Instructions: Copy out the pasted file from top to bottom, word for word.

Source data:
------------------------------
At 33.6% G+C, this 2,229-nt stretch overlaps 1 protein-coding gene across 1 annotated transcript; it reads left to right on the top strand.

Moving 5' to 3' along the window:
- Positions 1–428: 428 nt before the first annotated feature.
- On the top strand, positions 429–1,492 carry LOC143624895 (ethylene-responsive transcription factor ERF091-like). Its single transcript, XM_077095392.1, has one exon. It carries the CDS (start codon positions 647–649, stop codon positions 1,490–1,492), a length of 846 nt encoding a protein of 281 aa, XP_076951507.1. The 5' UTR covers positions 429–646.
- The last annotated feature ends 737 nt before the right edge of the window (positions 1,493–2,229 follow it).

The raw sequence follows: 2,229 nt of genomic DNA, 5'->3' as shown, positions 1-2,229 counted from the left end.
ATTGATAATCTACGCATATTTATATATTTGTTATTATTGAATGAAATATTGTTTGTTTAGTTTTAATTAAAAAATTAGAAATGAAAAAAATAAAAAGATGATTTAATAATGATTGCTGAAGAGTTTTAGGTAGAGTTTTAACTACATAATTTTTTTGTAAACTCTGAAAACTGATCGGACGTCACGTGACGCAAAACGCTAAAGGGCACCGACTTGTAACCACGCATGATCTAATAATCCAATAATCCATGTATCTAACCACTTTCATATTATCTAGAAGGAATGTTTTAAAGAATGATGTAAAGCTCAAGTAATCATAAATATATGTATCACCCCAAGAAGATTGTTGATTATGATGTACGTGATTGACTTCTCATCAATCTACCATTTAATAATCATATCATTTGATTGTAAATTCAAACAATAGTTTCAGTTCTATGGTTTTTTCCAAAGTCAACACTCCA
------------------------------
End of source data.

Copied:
At 33.6% G+C, this 2,229-nt stretch overlaps 1 protein-coding gene across 1 annotated transcript; it reads left to right on the top strand.

Moving 5' to 3' along the window:
- Positions 1–428: 428 nt before the first annotated feature.
- On the top strand, positions 429–1,492 carry LOC143624895 (ethylene-responsive transcription factor ERF091-like). Its single transcript, XM_077095392.1, has one exon. It carries the CDS (start codon positions 647–649, stop codon positions 1,490–1,492), a length of 846 nt encoding a protein of 281 aa, XP_076951507.1. The 5' UTR covers positions 429–646.
- The last annotated feature ends 737 nt before the right edge of the window (positions 1,493–2,229 follow it).

The raw sequence follows: 2,229 nt of genomic DNA, 5'->3' as shown, positions 1-2,229 counted from the left end.
ATTGATAATCTACGCATATTTATATATTTGTTATTATTGAATGAAATATTGTTTGTTTAGTTTTAATTAAAAAATTAGAAATGAAAAAAATAAAAAGATGATTTAATAATGATTGCTGAAGAGTTTTAGGTAGAGTTTTAACTACATAATTTTTTTGTAAACTCTGAAAACTGATCGGACGTCACGTGACGCAAAACGCTAAAGGGCACCGACTTGTAACCACGCATGATCTAATAATCCAATAATCCATGTATCTAACCACTTTCATATTATCTAGAAGGAATGTTTTAAAGAATGATGTAAAGCTCAAGTAATCATAAATATATGTATCACCCCAAGAAGATTGTTGATTATGATGTACGTGATTGACTTCTCATCAATCTACCATTTAATAATCATATCATTTGATTGTAAATTCAAACAATAGTTTCAGTTCTATGGTTTTTTCCAAAGTCAACACTCCA